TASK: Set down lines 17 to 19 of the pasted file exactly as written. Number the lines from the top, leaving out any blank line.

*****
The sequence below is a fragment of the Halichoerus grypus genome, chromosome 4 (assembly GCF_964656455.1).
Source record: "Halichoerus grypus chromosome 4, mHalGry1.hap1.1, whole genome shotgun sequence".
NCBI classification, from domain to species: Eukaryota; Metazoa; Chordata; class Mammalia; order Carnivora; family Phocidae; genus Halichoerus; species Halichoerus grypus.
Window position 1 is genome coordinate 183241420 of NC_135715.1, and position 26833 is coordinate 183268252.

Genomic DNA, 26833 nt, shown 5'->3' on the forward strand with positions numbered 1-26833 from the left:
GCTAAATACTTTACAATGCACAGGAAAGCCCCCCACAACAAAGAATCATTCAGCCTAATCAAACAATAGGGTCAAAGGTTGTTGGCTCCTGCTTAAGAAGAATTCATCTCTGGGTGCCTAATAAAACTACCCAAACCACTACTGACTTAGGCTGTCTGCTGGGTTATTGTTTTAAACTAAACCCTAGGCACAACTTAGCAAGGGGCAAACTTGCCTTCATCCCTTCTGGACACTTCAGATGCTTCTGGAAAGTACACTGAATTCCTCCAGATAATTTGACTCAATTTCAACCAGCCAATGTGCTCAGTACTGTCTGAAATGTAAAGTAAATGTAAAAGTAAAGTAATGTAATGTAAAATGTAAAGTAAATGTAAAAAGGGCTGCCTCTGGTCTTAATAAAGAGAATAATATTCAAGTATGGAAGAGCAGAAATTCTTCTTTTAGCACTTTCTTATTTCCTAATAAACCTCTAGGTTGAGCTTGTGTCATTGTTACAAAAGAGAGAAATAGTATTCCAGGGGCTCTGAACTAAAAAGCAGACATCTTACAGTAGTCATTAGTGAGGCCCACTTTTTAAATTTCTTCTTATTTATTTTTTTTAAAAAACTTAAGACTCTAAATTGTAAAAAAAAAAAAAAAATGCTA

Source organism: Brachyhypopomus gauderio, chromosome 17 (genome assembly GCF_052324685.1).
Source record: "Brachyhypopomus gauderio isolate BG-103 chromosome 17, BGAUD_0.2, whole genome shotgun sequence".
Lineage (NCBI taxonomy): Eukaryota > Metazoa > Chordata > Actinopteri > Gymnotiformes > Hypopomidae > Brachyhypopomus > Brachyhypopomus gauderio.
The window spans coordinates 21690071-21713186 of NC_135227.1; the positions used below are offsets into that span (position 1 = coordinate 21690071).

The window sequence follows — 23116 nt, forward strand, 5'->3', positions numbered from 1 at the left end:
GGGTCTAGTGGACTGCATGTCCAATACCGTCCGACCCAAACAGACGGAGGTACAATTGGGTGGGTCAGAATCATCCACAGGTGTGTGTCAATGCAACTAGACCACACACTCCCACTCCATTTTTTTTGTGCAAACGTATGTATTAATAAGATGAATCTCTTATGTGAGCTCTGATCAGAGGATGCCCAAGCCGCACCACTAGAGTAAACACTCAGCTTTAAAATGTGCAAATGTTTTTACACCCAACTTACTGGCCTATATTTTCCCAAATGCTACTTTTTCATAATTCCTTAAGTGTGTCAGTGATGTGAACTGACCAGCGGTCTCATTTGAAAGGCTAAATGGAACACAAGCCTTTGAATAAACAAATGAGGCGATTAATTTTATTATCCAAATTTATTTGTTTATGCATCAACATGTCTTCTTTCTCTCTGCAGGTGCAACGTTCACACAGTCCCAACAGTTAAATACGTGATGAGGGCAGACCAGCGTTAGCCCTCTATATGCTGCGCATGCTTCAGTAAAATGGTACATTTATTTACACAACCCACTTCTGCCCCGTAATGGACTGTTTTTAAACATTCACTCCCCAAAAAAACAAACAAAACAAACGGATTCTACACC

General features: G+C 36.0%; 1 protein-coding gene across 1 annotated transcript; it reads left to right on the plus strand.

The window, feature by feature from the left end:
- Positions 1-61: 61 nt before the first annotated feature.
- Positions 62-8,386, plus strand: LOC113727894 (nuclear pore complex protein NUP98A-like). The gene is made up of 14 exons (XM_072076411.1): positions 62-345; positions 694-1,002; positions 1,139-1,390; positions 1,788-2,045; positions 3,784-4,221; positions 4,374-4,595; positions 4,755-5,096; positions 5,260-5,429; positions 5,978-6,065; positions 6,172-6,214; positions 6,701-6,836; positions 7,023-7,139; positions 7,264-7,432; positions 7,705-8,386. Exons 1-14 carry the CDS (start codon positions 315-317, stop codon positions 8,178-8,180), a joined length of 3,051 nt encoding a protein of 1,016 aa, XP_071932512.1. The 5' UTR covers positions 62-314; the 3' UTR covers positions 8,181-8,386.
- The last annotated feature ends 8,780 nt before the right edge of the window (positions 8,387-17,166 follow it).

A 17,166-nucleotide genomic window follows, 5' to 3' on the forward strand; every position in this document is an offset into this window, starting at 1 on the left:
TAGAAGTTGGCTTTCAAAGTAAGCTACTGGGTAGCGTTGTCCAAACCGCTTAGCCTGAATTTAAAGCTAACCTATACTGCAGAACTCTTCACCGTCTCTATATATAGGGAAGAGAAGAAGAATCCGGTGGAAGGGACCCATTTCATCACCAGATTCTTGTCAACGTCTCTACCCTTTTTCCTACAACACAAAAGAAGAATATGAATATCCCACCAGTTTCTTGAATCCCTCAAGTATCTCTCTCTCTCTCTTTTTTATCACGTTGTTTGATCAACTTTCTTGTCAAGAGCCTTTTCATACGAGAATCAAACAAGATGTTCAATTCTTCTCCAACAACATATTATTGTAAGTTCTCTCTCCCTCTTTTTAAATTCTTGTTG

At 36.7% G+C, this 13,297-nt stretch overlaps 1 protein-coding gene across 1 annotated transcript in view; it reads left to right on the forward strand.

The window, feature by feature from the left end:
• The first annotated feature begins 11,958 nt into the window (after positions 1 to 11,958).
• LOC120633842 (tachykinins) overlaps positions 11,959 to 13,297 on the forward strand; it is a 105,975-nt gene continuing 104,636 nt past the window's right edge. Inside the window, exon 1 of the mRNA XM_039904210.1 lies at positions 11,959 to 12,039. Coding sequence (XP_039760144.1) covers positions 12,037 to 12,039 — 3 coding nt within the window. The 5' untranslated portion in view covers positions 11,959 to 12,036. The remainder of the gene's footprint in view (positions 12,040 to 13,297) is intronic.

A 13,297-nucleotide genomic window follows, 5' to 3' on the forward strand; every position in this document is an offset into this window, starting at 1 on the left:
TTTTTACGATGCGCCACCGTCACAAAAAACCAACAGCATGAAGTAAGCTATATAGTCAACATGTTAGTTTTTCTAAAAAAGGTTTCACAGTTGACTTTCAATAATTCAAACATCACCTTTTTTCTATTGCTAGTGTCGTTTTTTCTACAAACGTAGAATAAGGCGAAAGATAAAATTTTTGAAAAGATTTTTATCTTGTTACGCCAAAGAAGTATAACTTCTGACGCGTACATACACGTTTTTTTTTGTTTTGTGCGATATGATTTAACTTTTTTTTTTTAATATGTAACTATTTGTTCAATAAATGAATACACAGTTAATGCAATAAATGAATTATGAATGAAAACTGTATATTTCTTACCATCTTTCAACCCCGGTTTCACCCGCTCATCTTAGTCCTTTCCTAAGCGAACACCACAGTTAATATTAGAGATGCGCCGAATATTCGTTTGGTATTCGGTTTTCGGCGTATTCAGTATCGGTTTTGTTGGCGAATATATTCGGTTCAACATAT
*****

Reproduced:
- The last annotated feature ends 8,780 nt before the right edge of the window (positions 8,387-17,166 follow it).

A 17,166-nucleotide genomic window follows, 5' to 3' on the forward strand; every position in this document is an offset into this window, starting at 1 on the left:
TAGAAGTTGGCTTTCAAAGTAAGCTACTGGGTAGCGTTGTCCAAACCGCTTAGCCTGAATTTAAAGCTAACCTATACTGCAGAACTCTTCACCGTCTCTATATATAGGGAAGAGAAGAAGAATCCGGTGGAAGGGACCCATTTCATCACCAGATTCTTGTCAACGTCTCTACCCTTTTTCCTACAACACAAAAGAAGAATATGAATATCCCACCAGTTTCTTGAATCCCTCAAGTATCTCTCTCTCTCTCTTTTTTATCACGTTGTTTGATCAACTTTCTTGTCAAGAGCCTTTTCATACGAGAATCAAACAAGATGTTCAATTCTTCTCCAACAACATATTATTGTAAGTTCTCTCTCCCTCTTTTTAAATTCTTGTTG